I have a friend who is an avid reader of half a dozen book blogs, most of which she tends to forward to my personal e-mail as recommendations despite the knowledge that my own self-imposed To Be Read Pile is incredibly vast and I do not require her help in making it vaster. However there was one recent book that I immediately put on hold, and it paid off.
“Laura, you must read this, it is basically a book about us,” my friend urged. Now, I don’t believe she has actually read it yet, but just going from the description of “two college graduates travel to Europe, shenanigans ensue” was enough to convince me that there were some striking similarities. I have not traveled much, nor would I proclaim myself to be culturally astute—I regularly find myself embarrassed whenever I eat at an Indian restaurant, both me and the waiter constantly trying to outdo the other in a Politeness Contest, and me never quite knowing whether the check should be paid at the table or when I leave. By contrast my friend believes herself to be more wise in the world, banking on the fact that she has been to Europe and parls Fransay,* though I’m sure both of us would stick out like sore Midwestern thumbs were we to embark on a voyage together. Basically our experience would be doomed to be like that of the dynamic duo of Cornelia and Emily in this book.
Our Hearts Were Young and Gay is a humorous travelogue by Cornelia Otis Skinner and Emily Kimbrough, is much in the vein of Mark Twain’s A Tramp Abroad. Set in the Roaring Twenties, Skinner and Kimbrough set forth straight out of graduating Bryn Mawr with the intent of seeing the world. Once on their boat, they are promptly shipwrecked. While still in harbor in Canada. Eventually, despite several misadventures and cultural gaffes, the girls make it to England and later France. Tonally the book reads with the light bubbly sense of humor of Miss Pettigrew Lives for a Day as well as a generous dose of slapstick and “What ho” wit of P.G. Wodehouse.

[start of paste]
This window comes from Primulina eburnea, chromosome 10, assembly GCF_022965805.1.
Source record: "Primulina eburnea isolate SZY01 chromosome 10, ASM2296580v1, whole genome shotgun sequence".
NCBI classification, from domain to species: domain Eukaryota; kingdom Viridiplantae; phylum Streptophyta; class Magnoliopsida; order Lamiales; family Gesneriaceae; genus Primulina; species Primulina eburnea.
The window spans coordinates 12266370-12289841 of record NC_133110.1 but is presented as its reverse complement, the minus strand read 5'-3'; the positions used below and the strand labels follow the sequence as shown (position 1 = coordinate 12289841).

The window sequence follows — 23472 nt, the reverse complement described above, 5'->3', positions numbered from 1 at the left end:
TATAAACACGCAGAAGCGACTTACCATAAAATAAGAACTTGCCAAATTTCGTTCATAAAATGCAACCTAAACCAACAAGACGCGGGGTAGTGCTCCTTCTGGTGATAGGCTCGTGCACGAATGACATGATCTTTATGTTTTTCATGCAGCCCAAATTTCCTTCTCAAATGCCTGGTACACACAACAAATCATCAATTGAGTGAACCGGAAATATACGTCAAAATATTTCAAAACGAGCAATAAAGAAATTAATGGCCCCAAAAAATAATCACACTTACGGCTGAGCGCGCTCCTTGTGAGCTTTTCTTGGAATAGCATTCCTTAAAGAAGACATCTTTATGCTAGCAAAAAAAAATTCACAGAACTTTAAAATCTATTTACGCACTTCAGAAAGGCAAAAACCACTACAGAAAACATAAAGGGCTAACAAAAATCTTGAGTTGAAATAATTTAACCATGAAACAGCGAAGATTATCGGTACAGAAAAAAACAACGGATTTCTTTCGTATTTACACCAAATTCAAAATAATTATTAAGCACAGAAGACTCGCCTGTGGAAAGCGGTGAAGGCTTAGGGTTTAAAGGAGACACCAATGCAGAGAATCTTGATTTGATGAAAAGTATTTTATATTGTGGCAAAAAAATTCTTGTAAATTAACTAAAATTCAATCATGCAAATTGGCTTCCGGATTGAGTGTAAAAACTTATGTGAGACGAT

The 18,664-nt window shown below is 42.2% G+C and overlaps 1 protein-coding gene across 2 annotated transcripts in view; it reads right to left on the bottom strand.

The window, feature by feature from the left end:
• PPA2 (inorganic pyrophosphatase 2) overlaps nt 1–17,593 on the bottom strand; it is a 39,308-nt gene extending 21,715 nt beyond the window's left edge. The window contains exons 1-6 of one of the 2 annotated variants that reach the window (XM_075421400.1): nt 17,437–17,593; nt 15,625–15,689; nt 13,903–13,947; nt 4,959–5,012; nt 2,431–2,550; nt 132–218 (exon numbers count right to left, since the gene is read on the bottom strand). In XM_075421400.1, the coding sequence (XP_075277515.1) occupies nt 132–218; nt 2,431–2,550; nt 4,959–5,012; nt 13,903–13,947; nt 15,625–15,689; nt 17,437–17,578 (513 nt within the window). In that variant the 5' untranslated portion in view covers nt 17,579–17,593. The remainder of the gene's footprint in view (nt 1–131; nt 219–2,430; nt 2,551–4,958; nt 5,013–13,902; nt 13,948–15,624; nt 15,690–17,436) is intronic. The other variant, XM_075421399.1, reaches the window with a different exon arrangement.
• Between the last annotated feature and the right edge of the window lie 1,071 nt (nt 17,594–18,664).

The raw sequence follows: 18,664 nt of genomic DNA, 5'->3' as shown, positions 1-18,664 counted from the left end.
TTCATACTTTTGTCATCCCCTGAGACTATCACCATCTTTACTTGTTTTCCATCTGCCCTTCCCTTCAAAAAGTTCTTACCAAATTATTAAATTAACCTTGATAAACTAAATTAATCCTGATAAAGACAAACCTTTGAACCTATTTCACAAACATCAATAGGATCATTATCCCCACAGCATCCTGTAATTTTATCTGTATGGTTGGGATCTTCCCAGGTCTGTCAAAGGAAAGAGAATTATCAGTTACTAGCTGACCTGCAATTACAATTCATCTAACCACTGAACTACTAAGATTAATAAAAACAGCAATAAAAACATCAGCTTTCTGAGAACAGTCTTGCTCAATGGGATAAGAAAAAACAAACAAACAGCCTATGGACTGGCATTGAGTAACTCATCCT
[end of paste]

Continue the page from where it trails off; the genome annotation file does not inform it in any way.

Throughout the book the girls’ adventurousness and ignorance lead them into compromising, embarrassing, or simply outrageous situations. But although they are often mortified, they are never discouraged, still seeking out new experiences and learning new things about the world around them. In many ways this is a “coming of age” story, where Cornelia and Emily want so desperately to be seen as mature adults…and then failing miserably. In the end, though, I think that feeling of inexperience and naiveté don’t really go away for most people. At least, not me, and now that I’ve admitted as much I sure hope I’m not alone in this sentiment. But I suspect I am not alone, and that, after all, most adults are to some extent “faking it.”
**Yes, I know I misspelled it. But I’d rather misspell it on purpose than conjugate the verb parlez incorrectly by accident. Besides, the way I spelled it is accurate to how I mispronounce French to begin with.